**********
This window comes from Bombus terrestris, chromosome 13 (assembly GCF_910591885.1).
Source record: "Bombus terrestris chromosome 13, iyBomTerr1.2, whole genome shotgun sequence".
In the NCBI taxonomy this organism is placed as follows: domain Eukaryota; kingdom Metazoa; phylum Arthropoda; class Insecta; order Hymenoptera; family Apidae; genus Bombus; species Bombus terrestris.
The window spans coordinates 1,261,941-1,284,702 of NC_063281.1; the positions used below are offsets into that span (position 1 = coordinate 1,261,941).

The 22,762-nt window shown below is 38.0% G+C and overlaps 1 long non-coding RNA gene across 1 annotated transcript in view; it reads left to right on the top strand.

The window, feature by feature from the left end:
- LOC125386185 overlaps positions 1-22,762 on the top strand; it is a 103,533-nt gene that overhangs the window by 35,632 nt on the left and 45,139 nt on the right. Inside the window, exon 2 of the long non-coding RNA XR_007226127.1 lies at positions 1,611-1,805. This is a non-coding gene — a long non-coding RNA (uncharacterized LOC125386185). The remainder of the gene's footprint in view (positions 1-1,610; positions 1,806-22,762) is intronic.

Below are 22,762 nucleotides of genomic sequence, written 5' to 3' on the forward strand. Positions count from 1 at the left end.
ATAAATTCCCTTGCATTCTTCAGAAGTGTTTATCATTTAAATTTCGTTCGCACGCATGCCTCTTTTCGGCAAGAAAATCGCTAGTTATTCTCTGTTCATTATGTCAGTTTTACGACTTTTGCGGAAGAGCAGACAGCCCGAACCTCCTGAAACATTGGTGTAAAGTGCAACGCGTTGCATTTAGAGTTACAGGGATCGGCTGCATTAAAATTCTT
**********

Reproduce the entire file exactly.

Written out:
This window comes from Bombus terrestris, chromosome 13 (assembly GCF_910591885.1).
Source record: "Bombus terrestris chromosome 13, iyBomTerr1.2, whole genome shotgun sequence".
In the NCBI taxonomy this organism is placed as follows: domain Eukaryota; kingdom Metazoa; phylum Arthropoda; class Insecta; order Hymenoptera; family Apidae; genus Bombus; species Bombus terrestris.
The window spans coordinates 1,261,941-1,284,702 of NC_063281.1; the positions used below are offsets into that span (position 1 = coordinate 1,261,941).

The 22,762-nt window shown below is 38.0% G+C and overlaps 1 long non-coding RNA gene across 1 annotated transcript in view; it reads left to right on the top strand.

The window, feature by feature from the left end:
- LOC125386185 overlaps positions 1-22,762 on the top strand; it is a 103,533-nt gene that overhangs the window by 35,632 nt on the left and 45,139 nt on the right. Inside the window, exon 2 of the long non-coding RNA XR_007226127.1 lies at positions 1,611-1,805. This is a non-coding gene — a long non-coding RNA (uncharacterized LOC125386185). The remainder of the gene's footprint in view (positions 1-1,610; positions 1,806-22,762) is intronic.

Below are 22,762 nucleotides of genomic sequence, written 5' to 3' on the forward strand. Positions count from 1 at the left end.
ATAAATTCCCTTGCATTCTTCAGAAGTGTTTATCATTTAAATTTCGTTCGCACGCATGCCTCTTTTCGGCAAGAAAATCGCTAGTTATTCTCTGTTCATTATGTCAGTTTTACGACTTTTGCGGAAGAGCAGACAGCCCGAACCTCCTGAAACATTGGTGTAAAGTGCAACGCGTTGCATTTAGAGTTACAGGGATCGGCTGCATTAAAATTCTT